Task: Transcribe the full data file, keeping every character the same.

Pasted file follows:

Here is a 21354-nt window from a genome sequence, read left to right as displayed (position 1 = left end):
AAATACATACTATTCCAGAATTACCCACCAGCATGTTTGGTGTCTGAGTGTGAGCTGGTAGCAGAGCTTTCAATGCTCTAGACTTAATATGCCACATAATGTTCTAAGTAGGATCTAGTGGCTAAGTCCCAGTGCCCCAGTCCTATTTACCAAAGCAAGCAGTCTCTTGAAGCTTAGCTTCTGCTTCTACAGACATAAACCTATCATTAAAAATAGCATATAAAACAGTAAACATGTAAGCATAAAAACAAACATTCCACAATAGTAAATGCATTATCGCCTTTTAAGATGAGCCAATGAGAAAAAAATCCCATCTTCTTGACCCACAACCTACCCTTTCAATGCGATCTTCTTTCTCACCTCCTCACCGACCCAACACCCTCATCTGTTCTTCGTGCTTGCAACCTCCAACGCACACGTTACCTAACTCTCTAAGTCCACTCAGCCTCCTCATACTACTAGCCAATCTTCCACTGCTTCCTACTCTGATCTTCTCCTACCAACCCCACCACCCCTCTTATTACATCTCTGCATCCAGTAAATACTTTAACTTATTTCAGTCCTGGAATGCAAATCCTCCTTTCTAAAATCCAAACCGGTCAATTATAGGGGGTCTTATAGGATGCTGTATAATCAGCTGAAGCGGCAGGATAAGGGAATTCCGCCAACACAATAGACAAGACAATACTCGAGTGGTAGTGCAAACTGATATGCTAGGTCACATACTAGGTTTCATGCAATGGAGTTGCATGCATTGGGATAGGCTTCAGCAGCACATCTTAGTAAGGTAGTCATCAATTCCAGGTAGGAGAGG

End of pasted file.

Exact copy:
Here is a 21354-nt window from a genome sequence, read left to right as displayed (position 1 = left end):
AAATACATACTATTCCAGAATTACCCACCAGCATGTTTGGTGTCTGAGTGTGAGCTGGTAGCAGAGCTTTCAATGCTCTAGACTTAATATGCCACATAATGTTCTAAGTAGGATCTAGTGGCTAAGTCCCAGTGCCCCAGTCCTATTTACCAAAGCAAGCAGTCTCTTGAAGCTTAGCTTCTGCTTCTACAGACATAAACCTATCATTAAAAATAGCATATAAAACAGTAAACATGTAAGCATAAAAACAAACATTCCACAATAGTAAATGCATTATCGCCTTTTAAGATGAGCCAATGAGAAAAAAATCCCATCTTCTTGACCCACAACCTACCCTTTCAATGCGATCTTCTTTCTCACCTCCTCACCGACCCAACACCCTCATCTGTTCTTCGTGCTTGCAACCTCCAACGCACACGTTACCTAACTCTCTAAGTCCACTCAGCCTCCTCATACTACTAGCCAATCTTCCACTGCTTCCTACTCTGATCTTCTCCTACCAACCCCACCACCCCTCTTATTACATCTCTGCATCCAGTAAATACTTTAACTTATTTCAGTCCTGGAATGCAAATCCTCCTTTCTAAAATCCAAACCGGTCAATTATAGGGGGTCTTATAGGATGCTGTATAATCAGCTGAAGCGGCAGGATAAGGGAATTCCGCCAACACAATAGACAAGACAATACTCGAGTGGTAGTGCAAACTGATATGCTAGGTCACATACTAGGTTTCATGCAATGGAGTTGCATGCATTGGGATAGGCTTCAGCAGCACATCTTAGTAAGGTAGTCATCAATTCCAGGTAGGAGAGG